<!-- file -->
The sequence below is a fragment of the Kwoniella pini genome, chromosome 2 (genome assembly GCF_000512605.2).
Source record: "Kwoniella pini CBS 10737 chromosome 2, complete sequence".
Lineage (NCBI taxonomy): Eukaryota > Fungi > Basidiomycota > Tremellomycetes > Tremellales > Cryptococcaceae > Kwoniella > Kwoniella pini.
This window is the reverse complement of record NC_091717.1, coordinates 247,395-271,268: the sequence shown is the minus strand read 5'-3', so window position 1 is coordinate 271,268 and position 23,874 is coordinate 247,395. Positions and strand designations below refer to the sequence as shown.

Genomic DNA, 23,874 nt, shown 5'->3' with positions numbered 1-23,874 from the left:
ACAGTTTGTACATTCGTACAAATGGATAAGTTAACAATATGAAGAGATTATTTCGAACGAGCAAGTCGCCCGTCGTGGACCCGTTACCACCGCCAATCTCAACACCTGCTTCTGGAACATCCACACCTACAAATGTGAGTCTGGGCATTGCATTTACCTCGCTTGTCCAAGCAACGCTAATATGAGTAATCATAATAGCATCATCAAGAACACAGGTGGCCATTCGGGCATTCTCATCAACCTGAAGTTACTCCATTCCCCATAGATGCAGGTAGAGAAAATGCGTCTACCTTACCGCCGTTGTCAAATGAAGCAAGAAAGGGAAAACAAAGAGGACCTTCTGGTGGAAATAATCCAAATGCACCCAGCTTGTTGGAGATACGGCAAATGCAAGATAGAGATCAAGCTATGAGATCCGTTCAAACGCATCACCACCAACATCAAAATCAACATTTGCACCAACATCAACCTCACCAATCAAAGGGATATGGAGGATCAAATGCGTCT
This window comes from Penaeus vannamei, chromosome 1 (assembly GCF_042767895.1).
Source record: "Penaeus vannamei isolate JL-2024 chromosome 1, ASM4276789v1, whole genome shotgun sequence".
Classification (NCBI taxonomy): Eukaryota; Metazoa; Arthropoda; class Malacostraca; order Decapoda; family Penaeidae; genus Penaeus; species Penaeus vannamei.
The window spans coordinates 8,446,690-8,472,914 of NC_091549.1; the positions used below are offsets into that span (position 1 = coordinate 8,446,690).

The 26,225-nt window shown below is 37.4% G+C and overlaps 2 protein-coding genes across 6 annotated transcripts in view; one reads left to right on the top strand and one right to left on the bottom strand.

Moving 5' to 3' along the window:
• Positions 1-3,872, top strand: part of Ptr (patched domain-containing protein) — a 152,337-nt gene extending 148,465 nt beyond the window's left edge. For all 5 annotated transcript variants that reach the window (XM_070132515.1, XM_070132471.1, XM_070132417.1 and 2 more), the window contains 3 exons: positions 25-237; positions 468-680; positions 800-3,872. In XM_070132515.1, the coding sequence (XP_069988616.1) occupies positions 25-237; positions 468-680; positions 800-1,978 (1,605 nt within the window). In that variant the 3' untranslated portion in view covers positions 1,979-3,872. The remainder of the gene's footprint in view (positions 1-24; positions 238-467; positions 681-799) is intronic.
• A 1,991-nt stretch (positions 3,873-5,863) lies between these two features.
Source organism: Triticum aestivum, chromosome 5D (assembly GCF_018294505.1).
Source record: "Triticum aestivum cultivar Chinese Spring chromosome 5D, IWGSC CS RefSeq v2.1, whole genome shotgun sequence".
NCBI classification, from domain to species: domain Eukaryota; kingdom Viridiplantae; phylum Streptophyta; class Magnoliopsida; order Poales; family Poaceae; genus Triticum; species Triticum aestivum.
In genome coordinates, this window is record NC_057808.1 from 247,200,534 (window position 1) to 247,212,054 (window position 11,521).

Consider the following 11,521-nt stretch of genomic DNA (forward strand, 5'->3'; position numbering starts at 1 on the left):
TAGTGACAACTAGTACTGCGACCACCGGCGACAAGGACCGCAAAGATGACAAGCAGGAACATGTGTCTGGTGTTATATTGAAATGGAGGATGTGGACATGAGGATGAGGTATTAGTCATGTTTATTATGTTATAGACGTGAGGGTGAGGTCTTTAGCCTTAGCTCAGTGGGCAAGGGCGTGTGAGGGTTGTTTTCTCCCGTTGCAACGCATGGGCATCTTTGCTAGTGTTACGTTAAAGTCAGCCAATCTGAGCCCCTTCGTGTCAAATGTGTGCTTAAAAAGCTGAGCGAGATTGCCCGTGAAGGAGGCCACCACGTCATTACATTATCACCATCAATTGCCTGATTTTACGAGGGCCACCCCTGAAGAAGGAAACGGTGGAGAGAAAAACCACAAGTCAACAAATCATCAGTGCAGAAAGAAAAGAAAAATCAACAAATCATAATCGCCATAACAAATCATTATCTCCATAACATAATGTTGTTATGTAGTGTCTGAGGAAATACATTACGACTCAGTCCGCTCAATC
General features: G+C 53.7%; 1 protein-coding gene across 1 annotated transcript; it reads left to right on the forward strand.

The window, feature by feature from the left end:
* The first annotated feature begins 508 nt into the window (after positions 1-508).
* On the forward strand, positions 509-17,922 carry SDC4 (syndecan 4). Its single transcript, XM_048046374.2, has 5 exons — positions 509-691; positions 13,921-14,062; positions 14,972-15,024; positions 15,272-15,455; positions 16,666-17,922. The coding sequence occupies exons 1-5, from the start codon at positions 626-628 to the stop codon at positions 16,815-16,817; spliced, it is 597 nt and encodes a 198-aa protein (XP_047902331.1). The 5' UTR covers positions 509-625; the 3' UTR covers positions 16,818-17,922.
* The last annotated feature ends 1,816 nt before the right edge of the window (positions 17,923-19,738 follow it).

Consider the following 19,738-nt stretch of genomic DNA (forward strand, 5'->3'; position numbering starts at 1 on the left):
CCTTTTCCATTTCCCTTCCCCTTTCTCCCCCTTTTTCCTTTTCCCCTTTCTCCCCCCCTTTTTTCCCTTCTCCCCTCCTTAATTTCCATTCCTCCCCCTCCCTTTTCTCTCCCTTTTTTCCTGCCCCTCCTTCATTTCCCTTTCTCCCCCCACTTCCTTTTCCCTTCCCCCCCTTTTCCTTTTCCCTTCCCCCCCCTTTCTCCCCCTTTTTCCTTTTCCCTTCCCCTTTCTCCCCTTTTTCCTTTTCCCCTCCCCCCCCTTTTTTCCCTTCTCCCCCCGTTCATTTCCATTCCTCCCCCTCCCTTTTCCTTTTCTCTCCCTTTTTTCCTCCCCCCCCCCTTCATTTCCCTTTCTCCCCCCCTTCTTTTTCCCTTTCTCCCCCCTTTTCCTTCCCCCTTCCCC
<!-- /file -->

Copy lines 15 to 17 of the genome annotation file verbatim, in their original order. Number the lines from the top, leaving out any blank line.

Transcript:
Source organism: Triticum aestivum, chromosome 5D (assembly GCF_018294505.1).
Source record: "Triticum aestivum cultivar Chinese Spring chromosome 5D, IWGSC CS RefSeq v2.1, whole genome shotgun sequence".
NCBI classification, from domain to species: domain Eukaryota; kingdom Viridiplantae; phylum Streptophyta; class Magnoliopsida; order Poales; family Poaceae; genus Triticum; species Triticum aestivum.